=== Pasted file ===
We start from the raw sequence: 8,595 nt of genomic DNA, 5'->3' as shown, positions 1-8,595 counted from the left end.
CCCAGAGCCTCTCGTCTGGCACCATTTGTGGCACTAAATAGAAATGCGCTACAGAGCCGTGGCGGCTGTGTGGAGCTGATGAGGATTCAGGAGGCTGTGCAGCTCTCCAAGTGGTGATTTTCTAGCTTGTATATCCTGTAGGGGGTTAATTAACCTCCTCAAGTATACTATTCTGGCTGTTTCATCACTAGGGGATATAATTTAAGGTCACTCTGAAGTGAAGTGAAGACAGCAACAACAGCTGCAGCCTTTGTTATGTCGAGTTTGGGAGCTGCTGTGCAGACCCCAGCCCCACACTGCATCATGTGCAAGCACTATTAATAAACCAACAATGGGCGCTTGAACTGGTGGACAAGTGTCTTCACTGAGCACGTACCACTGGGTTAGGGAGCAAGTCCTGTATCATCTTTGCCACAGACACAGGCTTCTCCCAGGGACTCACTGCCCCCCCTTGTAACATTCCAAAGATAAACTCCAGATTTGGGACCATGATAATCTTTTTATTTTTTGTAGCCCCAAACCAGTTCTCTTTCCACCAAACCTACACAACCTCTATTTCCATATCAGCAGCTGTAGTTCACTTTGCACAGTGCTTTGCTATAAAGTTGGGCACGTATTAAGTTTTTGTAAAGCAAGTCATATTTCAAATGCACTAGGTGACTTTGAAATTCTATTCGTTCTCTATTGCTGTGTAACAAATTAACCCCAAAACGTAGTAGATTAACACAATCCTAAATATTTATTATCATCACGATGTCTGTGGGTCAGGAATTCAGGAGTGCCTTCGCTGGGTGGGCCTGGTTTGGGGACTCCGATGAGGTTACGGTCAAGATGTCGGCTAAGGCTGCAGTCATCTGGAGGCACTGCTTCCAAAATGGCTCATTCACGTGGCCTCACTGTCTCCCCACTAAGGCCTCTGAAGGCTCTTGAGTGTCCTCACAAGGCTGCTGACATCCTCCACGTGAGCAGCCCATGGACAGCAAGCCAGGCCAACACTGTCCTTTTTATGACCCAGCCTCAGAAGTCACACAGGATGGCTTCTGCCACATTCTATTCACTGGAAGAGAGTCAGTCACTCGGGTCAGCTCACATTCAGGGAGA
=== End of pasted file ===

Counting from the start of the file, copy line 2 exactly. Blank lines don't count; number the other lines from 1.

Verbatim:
CCCAGAGCCTCTCGTCTGGCACCATTTGTGGCACTAAATAGAAATGCGCTACAGAGCCGTGGCGGCTGTGTGGAGCTGATGAGGATTCAGGAGGCTGTGCAGCTCTCCAAGTGGTGATTTTCTAGCTTGTATATCCTGTAGGGGGTTAATTAACCTCCTCAAGTATACTATTCTGGCTGTTTCATCACTAGGGGATATAATTTAAGGTCACTCTGAAGTGAAGTGAAGACAGCAACAACAGCTGCAGCCTTTGTTATGTCGAGTTTGGGAGCTGCTGTGCAGACCCCAGCCCCACACTGCATCATGTGCAAGCACTATTAATAAACCAACAATGGGCGCTTGAACTGGTGGACAAGTGTCTTCACTGAGCACGTACCACTGGGTTAGGGAGCAAGTCCTGTATCATCTTTGCCACAGACACAGGCTTCTCCCAGGGACTCACTGCCCCCCCTTGTAACATTCCAAAGATAAACTCCAGATTTGGGACCATGATAATCTTTTTATTTTTTGTAGCCCCAAACCAGTTCTCTTTCCACCAAACCTACACAACCTCTATTTCCATATCAGCAGCTGTAGTTCACTTTGCACAGTGCTTTGCTATAAAGTTGGGCACGTATTAAGTTTTTGTAAAGCAAGTCATATTTCAAATGCACTAGGTGACTTTGAAATTCTATTCGTTCTCTATTGCTGTGTAACAAATTAACCCCAAAACGTAGTAGATTAACACAATCCTAAATATTTATTATCATCACGATGTCTGTGGGTCAGGAATTCAGGAGTGCCTTCGCTGGGTGGGCCTGGTTTGGGGACTCCGATGAGGTTACGGTCAAGATGTCGGCTAAGGCTGCAGTCATCTGGAGGCACTGCTTCCAAAATGGCTCATTCACGTGGCCTCACTGTCTCCCCACTAAGGCCTCTGAAGGCTCTTGAGTGTCCTCACAAGGCTGCTGACATCCTCCACGTGAGCAGCCCATGGACAGCAAGCCAGGCCAACACTGTCCTTTTTATGACCCAGCCTCAGAAGTCACACAGGATGGCTTCTGCCACATTCTATTCACTGGAAGAGAGTCAGTCACTCGGGTCAGCTCACATTCAGGGAGA